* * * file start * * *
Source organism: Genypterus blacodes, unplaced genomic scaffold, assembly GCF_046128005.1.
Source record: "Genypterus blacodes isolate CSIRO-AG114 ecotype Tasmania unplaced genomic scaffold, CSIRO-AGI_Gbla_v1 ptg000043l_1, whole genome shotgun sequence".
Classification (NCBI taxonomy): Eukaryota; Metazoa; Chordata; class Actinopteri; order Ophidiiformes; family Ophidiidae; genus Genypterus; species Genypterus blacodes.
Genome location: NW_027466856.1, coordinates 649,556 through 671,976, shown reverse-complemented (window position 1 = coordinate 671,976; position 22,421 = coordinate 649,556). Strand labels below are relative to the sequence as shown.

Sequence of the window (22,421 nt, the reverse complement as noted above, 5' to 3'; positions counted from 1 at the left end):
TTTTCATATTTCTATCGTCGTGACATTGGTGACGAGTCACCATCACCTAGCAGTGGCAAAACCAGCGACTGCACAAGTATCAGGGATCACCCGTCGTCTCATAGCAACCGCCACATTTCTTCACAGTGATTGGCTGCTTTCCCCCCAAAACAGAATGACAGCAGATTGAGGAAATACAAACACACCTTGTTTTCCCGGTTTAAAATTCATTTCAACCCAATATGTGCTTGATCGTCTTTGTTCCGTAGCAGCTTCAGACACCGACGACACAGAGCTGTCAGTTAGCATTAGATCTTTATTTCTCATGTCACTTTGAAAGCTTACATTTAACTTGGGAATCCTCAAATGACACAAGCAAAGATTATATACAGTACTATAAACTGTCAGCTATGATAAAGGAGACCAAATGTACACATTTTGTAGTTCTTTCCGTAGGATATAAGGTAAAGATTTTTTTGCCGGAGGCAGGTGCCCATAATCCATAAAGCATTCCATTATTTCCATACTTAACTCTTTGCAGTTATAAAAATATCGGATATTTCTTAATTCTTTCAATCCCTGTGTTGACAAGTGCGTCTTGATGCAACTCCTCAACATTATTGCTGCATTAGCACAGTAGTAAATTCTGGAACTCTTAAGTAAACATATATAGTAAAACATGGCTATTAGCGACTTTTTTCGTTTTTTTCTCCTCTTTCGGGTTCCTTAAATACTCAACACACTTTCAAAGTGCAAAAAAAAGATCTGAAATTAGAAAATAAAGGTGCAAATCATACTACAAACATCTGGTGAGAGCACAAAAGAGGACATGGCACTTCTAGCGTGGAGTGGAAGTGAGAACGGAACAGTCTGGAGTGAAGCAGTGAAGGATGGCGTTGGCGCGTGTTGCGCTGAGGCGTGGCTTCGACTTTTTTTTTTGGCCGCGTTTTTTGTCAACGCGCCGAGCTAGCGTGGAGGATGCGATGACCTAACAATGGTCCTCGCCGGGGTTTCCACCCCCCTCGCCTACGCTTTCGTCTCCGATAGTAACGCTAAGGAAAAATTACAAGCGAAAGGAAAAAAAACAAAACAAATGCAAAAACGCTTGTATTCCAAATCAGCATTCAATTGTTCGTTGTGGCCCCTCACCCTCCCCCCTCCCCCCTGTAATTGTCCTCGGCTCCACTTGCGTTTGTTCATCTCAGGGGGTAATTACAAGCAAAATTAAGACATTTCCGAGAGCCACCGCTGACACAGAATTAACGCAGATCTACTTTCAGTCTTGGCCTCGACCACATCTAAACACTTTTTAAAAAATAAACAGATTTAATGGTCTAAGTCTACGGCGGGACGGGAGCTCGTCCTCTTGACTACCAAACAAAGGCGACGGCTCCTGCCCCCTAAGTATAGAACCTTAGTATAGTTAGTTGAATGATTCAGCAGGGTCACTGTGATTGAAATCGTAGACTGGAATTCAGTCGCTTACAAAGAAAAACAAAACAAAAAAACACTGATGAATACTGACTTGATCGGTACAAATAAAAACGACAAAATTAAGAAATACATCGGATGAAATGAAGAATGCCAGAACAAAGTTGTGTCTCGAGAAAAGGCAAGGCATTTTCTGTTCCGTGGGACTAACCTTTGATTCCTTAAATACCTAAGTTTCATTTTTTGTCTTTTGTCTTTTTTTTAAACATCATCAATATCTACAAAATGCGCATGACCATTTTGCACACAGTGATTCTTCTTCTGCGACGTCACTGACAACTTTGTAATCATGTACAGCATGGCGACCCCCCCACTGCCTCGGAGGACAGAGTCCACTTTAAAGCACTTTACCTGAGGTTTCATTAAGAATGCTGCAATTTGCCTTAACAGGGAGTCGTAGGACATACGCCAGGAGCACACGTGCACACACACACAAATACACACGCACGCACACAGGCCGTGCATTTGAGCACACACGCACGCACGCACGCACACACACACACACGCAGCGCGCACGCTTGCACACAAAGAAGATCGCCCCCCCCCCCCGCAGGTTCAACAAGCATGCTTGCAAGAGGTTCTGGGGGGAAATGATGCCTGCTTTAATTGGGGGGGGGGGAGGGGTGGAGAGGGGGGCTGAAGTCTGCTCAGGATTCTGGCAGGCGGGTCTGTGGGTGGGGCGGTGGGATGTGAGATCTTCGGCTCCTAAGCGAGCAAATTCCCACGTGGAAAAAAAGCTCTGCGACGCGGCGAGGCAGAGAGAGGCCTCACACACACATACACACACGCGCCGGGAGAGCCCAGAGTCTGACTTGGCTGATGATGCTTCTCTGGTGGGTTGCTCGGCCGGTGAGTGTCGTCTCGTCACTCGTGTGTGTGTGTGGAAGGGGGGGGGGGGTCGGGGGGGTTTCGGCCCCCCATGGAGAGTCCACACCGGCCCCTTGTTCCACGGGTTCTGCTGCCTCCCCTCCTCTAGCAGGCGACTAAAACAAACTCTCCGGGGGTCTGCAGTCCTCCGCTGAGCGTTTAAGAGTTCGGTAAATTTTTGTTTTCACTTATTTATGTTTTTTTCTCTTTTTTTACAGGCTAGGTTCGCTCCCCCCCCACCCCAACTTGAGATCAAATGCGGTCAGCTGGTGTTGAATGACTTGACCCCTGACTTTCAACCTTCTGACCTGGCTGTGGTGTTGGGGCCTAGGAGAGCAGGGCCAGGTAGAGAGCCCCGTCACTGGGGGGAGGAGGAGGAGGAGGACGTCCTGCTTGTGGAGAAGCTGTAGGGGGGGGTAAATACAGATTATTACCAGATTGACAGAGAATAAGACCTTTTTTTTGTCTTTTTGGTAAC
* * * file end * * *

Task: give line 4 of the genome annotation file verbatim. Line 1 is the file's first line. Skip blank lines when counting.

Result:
Genome location: NW_027466856.1, coordinates 649,556 through 671,976, shown reverse-complemented (window position 1 = coordinate 671,976; position 22,421 = coordinate 649,556). Strand labels below are relative to the sequence as shown.